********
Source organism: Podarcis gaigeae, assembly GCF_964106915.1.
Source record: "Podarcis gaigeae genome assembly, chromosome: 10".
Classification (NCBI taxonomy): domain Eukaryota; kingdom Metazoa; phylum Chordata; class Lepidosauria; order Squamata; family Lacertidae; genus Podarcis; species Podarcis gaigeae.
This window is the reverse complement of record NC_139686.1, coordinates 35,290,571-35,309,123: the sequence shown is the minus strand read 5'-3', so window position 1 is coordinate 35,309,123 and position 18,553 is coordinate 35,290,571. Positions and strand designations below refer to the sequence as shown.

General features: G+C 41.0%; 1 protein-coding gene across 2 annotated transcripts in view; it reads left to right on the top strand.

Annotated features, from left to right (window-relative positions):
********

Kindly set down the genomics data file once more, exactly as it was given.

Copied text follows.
Source organism: Podarcis gaigeae, assembly GCF_964106915.1.
Source record: "Podarcis gaigeae genome assembly, chromosome: 10".
Classification (NCBI taxonomy): domain Eukaryota; kingdom Metazoa; phylum Chordata; class Lepidosauria; order Squamata; family Lacertidae; genus Podarcis; species Podarcis gaigeae.
This window is the reverse complement of record NC_139686.1, coordinates 35,290,571-35,309,123: the sequence shown is the minus strand read 5'-3', so window position 1 is coordinate 35,309,123 and position 18,553 is coordinate 35,290,571. Positions and strand designations below refer to the sequence as shown.

General features: G+C 41.0%; 1 protein-coding gene across 2 annotated transcripts in view; it reads left to right on the top strand.

Annotated features, from left to right (window-relative positions):